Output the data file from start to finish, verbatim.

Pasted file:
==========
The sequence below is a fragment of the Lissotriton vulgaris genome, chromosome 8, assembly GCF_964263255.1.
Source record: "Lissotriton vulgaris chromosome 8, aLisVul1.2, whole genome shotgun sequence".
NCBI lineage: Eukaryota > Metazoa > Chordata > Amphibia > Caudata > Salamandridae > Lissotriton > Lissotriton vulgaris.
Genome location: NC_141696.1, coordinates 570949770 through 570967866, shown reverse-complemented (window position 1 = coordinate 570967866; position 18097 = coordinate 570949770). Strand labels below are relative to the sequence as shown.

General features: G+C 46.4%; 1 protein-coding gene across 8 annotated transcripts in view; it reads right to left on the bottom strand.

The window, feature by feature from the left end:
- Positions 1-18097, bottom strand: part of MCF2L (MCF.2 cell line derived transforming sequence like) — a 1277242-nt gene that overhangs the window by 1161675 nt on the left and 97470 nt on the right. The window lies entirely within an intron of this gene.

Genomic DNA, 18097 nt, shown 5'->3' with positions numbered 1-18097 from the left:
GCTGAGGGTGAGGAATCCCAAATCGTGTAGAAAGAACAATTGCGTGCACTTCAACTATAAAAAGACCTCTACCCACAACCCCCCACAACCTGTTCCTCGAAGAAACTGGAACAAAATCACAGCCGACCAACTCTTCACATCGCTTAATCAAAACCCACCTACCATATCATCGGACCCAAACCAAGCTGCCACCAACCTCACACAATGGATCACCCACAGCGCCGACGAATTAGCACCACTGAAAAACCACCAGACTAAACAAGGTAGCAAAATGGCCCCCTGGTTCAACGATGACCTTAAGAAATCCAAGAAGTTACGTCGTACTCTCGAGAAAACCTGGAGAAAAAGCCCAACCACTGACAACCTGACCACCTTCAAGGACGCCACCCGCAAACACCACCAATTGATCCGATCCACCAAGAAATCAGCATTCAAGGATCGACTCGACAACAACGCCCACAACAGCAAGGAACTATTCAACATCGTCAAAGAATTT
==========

The sequence below is a fragment of the Lissotriton vulgaris genome, chromosome 8, assembly GCF_964263255.1.
Source record: "Lissotriton vulgaris chromosome 8, aLisVul1.2, whole genome shotgun sequence".
NCBI lineage: Eukaryota > Metazoa > Chordata > Amphibia > Caudata > Salamandridae > Lissotriton > Lissotriton vulgaris.
Genome location: NC_141696.1, coordinates 570949770 through 570967866, shown reverse-complemented (window position 1 = coordinate 570967866; position 18097 = coordinate 570949770). Strand labels below are relative to the sequence as shown.

General features: G+C 46.4%; 1 protein-coding gene across 8 annotated transcripts in view; it reads right to left on the bottom strand.

The window, feature by feature from the left end:
- Positions 1-18097, bottom strand: part of MCF2L (MCF.2 cell line derived transforming sequence like) — a 1277242-nt gene that overhangs the window by 1161675 nt on the left and 97470 nt on the right. The window lies entirely within an intron of this gene.

Genomic DNA, 18097 nt, shown 5'->3' with positions numbered 1-18097 from the left:
GCTGAGGGTGAGGAATCCCAAATCGTGTAGAAAGAACAATTGCGTGCACTTCAACTATAAAAAGACCTCTACCCACAACCCCCCACAACCTGTTCCTCGAAGAAACTGGAACAAAATCACAGCCGACCAACTCTTCACATCGCTTAATCAAAACCCACCTACCATATCATCGGACCCAAACCAAGCTGCCACCAACCTCACACAATGGATCACCCACAGCGCCGACGAATTAGCACCACTGAAAAACCACCAGACTAAACAAGGTAGCAAAATGGCCCCCTGGTTCAACGATGACCTTAAGAAATCCAAGAAGTTACGTCGTACTCTCGAGAAAACCTGGAGAAAAAGCCCAACCACTGACAACCTGACCACCTTCAAGGACGCCACCCGCAAACACCACCAATTGATCCGATCCACCAAGAAATCAGCATTCAAGGATCGACTCGACAACAACGCCCACAACAGCAAGGAACTATTCAACATCGTCAAAGAATTT